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T.E. Sumner (214)924-2700
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Bargain Hunting

Hunting for Real Estate Bargains

Everybody wants a good deal.  It's in our nature.  A few buyers will do almost anything to feel that they bested the system.  The path left behind by over-zealous bargain-buyers of disappointed and angry participants can basically leave the buyer all alone when the deal is finally done.  Consider for a moment before you squeeze the last nickel out of a seller, a financier or a provider that at some point down the road you may need assistance.  If you burn your bridges on your way to success, it may be difficult to get help later on when you need it.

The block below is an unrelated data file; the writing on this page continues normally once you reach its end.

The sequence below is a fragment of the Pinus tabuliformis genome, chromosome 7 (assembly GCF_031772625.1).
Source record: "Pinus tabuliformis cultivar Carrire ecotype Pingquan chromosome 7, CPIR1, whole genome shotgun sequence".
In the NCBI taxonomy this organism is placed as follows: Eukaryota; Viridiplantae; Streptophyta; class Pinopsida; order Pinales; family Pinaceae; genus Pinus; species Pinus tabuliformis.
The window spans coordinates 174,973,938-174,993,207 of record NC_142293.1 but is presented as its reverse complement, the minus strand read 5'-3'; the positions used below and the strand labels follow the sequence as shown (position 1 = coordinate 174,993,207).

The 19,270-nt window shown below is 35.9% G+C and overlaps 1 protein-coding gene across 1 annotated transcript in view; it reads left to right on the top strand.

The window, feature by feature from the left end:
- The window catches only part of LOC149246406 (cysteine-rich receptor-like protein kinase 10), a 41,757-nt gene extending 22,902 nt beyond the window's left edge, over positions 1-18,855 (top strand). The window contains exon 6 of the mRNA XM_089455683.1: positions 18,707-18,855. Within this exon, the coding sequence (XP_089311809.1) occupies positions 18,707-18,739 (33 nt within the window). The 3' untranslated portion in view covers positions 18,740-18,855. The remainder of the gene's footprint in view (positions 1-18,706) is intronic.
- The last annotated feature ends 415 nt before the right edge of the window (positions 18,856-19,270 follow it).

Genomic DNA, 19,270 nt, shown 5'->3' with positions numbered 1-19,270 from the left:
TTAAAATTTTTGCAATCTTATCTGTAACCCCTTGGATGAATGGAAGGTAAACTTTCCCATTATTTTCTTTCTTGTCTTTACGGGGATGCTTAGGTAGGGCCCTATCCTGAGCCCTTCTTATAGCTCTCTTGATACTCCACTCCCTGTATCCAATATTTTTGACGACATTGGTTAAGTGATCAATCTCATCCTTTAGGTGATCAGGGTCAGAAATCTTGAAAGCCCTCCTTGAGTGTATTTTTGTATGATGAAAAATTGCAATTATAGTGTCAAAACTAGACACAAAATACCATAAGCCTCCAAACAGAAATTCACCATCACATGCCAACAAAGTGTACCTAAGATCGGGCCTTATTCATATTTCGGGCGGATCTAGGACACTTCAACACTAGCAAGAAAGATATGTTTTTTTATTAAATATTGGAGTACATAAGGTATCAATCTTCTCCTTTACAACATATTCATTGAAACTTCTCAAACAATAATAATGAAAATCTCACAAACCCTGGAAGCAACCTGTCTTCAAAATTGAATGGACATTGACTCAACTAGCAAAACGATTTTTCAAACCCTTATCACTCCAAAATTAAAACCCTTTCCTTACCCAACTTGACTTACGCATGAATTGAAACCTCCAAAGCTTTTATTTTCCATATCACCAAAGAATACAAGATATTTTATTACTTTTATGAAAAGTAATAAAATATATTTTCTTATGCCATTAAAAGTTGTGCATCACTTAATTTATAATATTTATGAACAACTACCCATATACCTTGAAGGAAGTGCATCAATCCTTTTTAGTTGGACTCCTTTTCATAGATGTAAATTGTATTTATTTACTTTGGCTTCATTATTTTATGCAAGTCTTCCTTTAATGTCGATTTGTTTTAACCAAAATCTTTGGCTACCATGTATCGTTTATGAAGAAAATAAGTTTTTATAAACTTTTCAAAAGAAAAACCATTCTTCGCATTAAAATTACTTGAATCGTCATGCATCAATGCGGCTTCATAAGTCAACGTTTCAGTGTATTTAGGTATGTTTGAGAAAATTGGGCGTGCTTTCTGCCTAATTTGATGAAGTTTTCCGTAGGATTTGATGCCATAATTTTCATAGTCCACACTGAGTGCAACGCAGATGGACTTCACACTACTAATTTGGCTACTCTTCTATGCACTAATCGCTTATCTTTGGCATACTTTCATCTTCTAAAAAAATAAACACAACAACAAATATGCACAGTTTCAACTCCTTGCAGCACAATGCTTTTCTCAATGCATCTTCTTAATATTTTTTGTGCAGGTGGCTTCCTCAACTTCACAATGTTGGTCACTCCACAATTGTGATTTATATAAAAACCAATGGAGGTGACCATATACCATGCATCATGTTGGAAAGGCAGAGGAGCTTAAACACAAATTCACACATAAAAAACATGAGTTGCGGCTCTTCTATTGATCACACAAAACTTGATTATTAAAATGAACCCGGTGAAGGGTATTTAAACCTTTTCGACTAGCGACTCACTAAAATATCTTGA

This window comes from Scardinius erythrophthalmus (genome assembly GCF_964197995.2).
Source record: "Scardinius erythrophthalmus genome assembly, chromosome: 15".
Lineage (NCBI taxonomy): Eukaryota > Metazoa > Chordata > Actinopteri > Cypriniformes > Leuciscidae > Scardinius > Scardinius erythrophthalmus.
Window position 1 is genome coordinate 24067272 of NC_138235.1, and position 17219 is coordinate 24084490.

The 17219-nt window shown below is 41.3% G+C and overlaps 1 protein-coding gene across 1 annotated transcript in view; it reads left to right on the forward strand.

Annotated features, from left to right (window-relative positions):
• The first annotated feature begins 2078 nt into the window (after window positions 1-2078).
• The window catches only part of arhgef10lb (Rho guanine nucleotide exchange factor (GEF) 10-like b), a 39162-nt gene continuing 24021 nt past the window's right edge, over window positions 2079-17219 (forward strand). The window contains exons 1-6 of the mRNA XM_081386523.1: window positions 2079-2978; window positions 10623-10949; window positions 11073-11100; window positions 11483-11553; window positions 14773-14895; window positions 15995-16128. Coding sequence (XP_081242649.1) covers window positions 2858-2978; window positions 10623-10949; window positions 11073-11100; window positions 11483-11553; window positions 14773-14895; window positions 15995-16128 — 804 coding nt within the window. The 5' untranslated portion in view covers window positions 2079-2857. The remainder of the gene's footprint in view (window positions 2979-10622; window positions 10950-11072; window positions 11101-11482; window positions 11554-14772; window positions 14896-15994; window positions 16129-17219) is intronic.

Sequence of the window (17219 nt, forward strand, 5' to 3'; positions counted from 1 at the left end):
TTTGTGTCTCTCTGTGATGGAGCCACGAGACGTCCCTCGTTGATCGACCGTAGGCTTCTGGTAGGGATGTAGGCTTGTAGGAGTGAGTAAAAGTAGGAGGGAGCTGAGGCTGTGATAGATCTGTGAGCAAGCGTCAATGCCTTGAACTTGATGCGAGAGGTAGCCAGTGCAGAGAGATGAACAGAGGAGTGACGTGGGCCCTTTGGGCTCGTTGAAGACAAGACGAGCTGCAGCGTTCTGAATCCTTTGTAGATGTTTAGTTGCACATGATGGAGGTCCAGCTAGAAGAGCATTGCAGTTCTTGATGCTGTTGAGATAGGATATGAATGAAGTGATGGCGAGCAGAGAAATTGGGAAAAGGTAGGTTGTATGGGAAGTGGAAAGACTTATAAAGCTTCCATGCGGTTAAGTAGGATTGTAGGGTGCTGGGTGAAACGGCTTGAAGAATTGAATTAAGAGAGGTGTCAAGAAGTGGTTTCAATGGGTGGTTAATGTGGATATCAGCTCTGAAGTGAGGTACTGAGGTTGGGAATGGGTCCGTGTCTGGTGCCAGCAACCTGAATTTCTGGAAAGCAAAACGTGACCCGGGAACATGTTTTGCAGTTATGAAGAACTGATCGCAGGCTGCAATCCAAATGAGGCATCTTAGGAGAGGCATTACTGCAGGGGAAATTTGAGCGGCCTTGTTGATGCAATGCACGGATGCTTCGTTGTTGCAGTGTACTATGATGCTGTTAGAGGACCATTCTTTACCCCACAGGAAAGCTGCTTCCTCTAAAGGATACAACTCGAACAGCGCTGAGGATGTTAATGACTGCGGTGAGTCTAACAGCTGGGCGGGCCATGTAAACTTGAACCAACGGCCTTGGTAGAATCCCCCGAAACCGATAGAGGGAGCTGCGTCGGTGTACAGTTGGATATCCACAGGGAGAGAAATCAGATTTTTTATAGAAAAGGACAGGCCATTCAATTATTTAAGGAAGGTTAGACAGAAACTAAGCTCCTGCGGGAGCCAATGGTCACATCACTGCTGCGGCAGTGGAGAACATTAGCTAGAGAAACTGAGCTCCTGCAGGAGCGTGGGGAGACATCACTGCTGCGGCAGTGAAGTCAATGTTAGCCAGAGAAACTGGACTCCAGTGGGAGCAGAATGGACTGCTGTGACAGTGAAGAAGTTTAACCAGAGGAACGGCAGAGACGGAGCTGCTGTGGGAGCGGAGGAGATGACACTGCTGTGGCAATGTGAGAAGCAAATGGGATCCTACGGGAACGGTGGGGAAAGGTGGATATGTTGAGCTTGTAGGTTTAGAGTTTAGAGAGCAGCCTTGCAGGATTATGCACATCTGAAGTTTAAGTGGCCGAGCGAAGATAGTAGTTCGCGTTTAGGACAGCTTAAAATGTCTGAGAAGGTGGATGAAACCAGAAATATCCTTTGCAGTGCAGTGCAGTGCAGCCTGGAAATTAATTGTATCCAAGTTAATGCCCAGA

What is a Bargain?

Buy low, Sell high.  Right?  Yesterday's overpriced mid-century bungalow may turn into today's rehabbed pricey duplex.  And today's wonderful neighborhood with HOA 'protection' may turn into tomorrow's run-down overpriced community of unhappy people.  No matter what you buy, be prepared to live with it for a while, or else pay the piper to get rid of it. 

If the typical price in a neighborhood is $100,000 for a 3-bedroom, 2-bath one story with a detached 2-car garage, and we find one for $70,000 is that a bargain?  Maybe.  Probably.  It might need $5k in foundation work, $6k in painting, $7k in flooring, and $8k in upgrades to countertops, and maybe $3k in appliance upgrades.  So, your "bargain" may wind up costing $99k after all is said and done, and the $100k house might have been bigger or had a pool.  Oops.